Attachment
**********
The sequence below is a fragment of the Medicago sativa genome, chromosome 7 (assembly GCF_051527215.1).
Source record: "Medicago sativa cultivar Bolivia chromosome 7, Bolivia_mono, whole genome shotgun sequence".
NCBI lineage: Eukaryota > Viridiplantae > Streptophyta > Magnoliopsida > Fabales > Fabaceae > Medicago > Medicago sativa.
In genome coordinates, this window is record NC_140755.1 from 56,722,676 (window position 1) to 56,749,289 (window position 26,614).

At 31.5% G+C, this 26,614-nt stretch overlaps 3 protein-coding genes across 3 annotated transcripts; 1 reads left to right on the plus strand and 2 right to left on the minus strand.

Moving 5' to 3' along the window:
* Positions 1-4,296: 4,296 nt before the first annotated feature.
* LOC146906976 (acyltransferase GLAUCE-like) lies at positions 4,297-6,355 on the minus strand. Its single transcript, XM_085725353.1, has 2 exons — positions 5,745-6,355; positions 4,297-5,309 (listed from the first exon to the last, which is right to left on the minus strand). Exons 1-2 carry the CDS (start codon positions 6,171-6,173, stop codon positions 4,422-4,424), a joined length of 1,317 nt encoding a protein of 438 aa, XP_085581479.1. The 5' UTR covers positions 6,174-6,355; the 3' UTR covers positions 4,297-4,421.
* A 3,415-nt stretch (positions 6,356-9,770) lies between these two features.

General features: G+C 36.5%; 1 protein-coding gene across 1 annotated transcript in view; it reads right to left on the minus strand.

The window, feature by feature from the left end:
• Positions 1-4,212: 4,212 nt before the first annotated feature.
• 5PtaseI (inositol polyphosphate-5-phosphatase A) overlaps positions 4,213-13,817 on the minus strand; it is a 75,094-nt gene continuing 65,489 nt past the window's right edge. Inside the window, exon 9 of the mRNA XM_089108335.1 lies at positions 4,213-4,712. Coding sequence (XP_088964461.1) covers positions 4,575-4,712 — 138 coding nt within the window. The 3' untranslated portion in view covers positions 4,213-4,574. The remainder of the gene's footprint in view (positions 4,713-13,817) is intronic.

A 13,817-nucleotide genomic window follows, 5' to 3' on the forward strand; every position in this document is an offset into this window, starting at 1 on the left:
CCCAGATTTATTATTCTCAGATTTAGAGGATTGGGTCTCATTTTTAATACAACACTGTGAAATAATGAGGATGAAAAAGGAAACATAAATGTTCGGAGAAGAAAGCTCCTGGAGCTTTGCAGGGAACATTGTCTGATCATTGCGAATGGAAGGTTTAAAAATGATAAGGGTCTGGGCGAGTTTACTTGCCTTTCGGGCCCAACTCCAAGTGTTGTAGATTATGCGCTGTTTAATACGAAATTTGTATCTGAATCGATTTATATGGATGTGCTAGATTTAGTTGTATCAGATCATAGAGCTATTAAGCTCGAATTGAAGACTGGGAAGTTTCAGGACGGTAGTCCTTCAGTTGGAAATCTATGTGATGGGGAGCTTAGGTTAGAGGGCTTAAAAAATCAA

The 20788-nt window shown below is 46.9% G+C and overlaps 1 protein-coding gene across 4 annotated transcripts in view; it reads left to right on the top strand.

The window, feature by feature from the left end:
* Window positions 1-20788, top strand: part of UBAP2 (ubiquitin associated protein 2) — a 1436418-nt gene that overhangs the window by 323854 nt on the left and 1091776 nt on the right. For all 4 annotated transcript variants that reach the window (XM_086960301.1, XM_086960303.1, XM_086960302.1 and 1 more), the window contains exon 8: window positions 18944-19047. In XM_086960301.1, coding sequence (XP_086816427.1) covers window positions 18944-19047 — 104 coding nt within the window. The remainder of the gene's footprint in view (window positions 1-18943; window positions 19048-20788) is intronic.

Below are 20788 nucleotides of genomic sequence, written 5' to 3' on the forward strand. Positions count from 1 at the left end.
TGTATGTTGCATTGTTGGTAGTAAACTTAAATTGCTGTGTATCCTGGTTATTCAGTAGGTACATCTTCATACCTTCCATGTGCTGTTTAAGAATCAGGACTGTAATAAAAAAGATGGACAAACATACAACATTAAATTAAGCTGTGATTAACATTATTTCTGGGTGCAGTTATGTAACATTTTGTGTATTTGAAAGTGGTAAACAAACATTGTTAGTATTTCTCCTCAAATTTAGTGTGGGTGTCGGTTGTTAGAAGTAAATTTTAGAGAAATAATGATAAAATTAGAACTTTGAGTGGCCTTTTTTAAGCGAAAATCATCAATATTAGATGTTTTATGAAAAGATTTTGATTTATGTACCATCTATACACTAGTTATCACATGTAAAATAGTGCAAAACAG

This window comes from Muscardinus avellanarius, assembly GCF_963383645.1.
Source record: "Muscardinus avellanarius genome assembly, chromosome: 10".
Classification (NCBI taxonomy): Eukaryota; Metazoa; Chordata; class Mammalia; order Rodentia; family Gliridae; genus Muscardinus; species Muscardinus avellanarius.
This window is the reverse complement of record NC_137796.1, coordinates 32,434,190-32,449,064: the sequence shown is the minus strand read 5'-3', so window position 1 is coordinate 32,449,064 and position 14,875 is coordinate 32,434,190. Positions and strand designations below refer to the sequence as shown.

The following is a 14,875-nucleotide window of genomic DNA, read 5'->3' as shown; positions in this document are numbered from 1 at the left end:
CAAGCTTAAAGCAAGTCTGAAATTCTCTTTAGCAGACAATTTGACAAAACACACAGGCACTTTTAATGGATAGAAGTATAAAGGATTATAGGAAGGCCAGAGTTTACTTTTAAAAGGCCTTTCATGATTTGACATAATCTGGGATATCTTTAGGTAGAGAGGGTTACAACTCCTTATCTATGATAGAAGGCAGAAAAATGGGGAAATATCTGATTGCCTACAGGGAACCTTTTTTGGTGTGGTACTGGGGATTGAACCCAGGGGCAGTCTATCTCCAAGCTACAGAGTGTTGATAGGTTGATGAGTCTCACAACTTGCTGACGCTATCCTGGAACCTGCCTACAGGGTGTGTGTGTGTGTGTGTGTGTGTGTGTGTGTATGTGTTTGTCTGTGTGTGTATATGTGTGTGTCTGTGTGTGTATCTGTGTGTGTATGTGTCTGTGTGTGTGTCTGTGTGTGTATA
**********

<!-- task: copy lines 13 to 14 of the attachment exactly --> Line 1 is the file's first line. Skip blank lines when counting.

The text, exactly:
• 5PtaseI (inositol polyphosphate-5-phosphatase A) overlaps positions 4,213-13,817 on the minus strand; it is a 75,094-nt gene continuing 65,489 nt past the window's right edge. Inside the window, exon 9 of the mRNA XM_089108335.1 lies at positions 4,213-4,712. Coding sequence (XP_088964461.1) covers positions 4,575-4,712 — 138 coding nt within the window. The 3' untranslated portion in view covers positions 4,213-4,574. The remainder of the gene's footprint in view (positions 4,713-13,817) is intronic.

A 13,817-nucleotide genomic window follows, 5' to 3' on the forward strand; every position in this document is an offset into this window, starting at 1 on the left: